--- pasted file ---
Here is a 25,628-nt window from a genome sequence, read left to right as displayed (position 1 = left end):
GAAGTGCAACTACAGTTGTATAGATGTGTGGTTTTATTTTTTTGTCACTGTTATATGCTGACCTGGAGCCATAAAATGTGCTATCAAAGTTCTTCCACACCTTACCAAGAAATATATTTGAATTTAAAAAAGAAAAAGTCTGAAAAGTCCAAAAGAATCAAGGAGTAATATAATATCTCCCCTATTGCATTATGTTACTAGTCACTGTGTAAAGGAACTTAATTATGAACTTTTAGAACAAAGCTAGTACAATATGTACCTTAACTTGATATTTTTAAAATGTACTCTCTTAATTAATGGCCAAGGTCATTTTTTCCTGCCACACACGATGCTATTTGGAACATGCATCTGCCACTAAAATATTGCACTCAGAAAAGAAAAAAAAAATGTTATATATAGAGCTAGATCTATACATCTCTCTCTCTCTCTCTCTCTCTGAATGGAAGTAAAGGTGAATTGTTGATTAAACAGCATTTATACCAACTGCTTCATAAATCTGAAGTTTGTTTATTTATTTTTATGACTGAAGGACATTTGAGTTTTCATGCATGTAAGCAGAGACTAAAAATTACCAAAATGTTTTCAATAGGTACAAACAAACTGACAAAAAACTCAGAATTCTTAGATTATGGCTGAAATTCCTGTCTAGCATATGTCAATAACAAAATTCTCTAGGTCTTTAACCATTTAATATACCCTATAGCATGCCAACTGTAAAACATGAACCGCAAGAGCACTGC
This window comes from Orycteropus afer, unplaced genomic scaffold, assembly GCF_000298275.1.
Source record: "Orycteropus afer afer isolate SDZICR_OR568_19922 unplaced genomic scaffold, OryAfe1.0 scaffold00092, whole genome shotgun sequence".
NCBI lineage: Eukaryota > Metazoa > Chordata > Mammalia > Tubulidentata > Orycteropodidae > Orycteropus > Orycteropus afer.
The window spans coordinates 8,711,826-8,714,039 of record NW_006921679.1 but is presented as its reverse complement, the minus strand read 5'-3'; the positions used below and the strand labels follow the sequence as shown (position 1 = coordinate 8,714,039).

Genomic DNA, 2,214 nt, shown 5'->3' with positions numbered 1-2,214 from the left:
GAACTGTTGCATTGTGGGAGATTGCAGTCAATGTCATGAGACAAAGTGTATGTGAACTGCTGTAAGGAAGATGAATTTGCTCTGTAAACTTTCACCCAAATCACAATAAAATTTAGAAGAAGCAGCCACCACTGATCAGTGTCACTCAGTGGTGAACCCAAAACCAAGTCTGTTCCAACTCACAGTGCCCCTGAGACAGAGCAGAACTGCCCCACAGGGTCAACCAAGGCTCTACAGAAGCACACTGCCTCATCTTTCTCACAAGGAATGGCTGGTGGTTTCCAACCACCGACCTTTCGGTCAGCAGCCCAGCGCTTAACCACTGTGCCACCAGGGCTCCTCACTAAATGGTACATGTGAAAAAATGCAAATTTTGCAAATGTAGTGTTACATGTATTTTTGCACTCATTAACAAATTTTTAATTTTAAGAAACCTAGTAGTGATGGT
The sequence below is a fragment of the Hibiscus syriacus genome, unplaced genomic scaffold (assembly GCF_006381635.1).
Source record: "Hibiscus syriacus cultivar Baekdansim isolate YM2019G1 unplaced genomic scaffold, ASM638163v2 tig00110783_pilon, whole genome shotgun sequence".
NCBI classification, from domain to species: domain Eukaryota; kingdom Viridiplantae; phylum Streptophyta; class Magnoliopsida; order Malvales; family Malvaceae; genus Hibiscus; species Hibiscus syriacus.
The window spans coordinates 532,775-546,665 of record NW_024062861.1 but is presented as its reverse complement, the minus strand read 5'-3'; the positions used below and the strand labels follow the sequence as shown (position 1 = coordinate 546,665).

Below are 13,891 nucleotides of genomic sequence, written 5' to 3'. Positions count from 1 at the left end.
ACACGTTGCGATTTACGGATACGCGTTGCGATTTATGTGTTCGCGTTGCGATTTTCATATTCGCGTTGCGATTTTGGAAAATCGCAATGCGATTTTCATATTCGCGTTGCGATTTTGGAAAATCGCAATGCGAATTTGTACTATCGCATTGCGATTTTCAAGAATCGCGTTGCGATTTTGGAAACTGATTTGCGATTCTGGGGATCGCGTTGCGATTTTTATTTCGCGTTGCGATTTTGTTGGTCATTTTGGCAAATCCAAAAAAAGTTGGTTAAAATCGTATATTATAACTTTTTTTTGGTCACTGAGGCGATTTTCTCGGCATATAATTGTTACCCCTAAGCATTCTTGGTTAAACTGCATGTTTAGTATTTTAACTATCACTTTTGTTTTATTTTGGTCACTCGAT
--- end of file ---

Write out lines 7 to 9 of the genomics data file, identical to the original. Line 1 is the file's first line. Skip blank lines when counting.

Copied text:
Genomic DNA, 2,214 nt, shown 5'->3' with positions numbered 1-2,214 from the left:
GAACTGTTGCATTGTGGGAGATTGCAGTCAATGTCATGAGACAAAGTGTATGTGAACTGCTGTAAGGAAGATGAATTTGCTCTGTAAACTTTCACCCAAATCACAATAAAATTTAGAAGAAGCAGCCACCACTGATCAGTGTCACTCAGTGGTGAACCCAAAACCAAGTCTGTTCCAACTCACAGTGCCCCTGAGACAGAGCAGAACTGCCCCACAGGGTCAACCAAGGCTCTACAGAAGCACACTGCCTCATCTTTCTCACAAGGAATGGCTGGTGGTTTCCAACCACCGACCTTTCGGTCAGCAGCCCAGCGCTTAACCACTGTGCCACCAGGGCTCCTCACTAAATGGTACATGTGAAAAAATGCAAATTTTGCAAATGTAGTGTTACATGTATTTTTGCACTCATTAACAAATTTTTAATTTTAAGAAACCTAGTAGTGATGGT
The sequence below is a fragment of the Hibiscus syriacus genome, unplaced genomic scaffold (assembly GCF_006381635.1).